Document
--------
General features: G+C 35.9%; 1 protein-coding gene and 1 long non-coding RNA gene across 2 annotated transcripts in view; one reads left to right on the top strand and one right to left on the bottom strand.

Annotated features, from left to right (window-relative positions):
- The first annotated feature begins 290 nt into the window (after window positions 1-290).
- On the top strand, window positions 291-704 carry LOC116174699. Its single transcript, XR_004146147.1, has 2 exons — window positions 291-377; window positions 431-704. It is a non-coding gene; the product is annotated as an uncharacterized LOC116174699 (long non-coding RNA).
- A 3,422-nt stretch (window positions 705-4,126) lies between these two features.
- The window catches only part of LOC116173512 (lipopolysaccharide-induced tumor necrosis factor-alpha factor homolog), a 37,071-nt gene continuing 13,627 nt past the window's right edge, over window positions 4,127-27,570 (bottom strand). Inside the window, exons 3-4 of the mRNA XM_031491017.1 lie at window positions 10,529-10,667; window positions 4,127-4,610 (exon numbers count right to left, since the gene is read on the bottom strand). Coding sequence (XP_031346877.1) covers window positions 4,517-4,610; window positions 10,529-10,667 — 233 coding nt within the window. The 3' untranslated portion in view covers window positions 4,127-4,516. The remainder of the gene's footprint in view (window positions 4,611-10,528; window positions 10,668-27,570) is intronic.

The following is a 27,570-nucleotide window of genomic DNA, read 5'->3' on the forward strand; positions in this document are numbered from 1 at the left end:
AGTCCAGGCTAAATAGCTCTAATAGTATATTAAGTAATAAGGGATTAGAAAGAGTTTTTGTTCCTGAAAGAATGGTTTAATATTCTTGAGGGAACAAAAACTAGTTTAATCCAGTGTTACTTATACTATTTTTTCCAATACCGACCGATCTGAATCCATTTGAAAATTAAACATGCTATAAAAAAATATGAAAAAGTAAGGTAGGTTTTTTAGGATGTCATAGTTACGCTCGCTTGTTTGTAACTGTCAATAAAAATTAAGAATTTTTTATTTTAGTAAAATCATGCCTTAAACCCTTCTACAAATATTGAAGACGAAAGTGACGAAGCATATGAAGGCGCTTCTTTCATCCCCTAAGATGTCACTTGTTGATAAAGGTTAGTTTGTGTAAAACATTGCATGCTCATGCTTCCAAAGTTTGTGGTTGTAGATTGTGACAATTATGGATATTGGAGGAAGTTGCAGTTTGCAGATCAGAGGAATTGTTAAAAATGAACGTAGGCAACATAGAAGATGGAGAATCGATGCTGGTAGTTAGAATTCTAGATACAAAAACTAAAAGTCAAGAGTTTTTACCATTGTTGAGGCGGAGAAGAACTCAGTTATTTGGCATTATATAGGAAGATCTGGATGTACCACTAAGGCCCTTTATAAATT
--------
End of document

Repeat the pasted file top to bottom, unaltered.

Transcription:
General features: G+C 35.9%; 1 protein-coding gene and 1 long non-coding RNA gene across 2 annotated transcripts in view; one reads left to right on the top strand and one right to left on the bottom strand.

Annotated features, from left to right (window-relative positions):
- The first annotated feature begins 290 nt into the window (after window positions 1-290).
- On the top strand, window positions 291-704 carry LOC116174699. Its single transcript, XR_004146147.1, has 2 exons — window positions 291-377; window positions 431-704. It is a non-coding gene; the product is annotated as an uncharacterized LOC116174699 (long non-coding RNA).
- A 3,422-nt stretch (window positions 705-4,126) lies between these two features.
- The window catches only part of LOC116173512 (lipopolysaccharide-induced tumor necrosis factor-alpha factor homolog), a 37,071-nt gene continuing 13,627 nt past the window's right edge, over window positions 4,127-27,570 (bottom strand). Inside the window, exons 3-4 of the mRNA XM_031491017.1 lie at window positions 10,529-10,667; window positions 4,127-4,610 (exon numbers count right to left, since the gene is read on the bottom strand). Coding sequence (XP_031346877.1) covers window positions 4,517-4,610; window positions 10,529-10,667 — 233 coding nt within the window. The 3' untranslated portion in view covers window positions 4,127-4,516. The remainder of the gene's footprint in view (window positions 4,611-10,528; window positions 10,668-27,570) is intronic.

The following is a 27,570-nucleotide window of genomic DNA, read 5'->3' on the forward strand; positions in this document are numbered from 1 at the left end:
AGTCCAGGCTAAATAGCTCTAATAGTATATTAAGTAATAAGGGATTAGAAAGAGTTTTTGTTCCTGAAAGAATGGTTTAATATTCTTGAGGGAACAAAAACTAGTTTAATCCAGTGTTACTTATACTATTTTTTCCAATACCGACCGATCTGAATCCATTTGAAAATTAAACATGCTATAAAAAAATATGAAAAAGTAAGGTAGGTTTTTTAGGATGTCATAGTTACGCTCGCTTGTTTGTAACTGTCAATAAAAATTAAGAATTTTTTATTTTAGTAAAATCATGCCTTAAACCCTTCTACAAATATTGAAGACGAAAGTGACGAAGCATATGAAGGCGCTTCTTTCATCCCCTAAGATGTCACTTGTTGATAAAGGTTAGTTTGTGTAAAACATTGCATGCTCATGCTTCCAAAGTTTGTGGTTGTAGATTGTGACAATTATGGATATTGGAGGAAGTTGCAGTTTGCAGATCAGAGGAATTGTTAAAAATGAACGTAGGCAACATAGAAGATGGAGAATCGATGCTGGTAGTTAGAATTCTAGATACAAAAACTAAAAGTCAAGAGTTTTTACCATTGTTGAGGCGGAGAAGAACTCAGTTATTTGGCATTATATAGGAAGATCTGGATGTACCACTAAGGCCCTTTATAAATT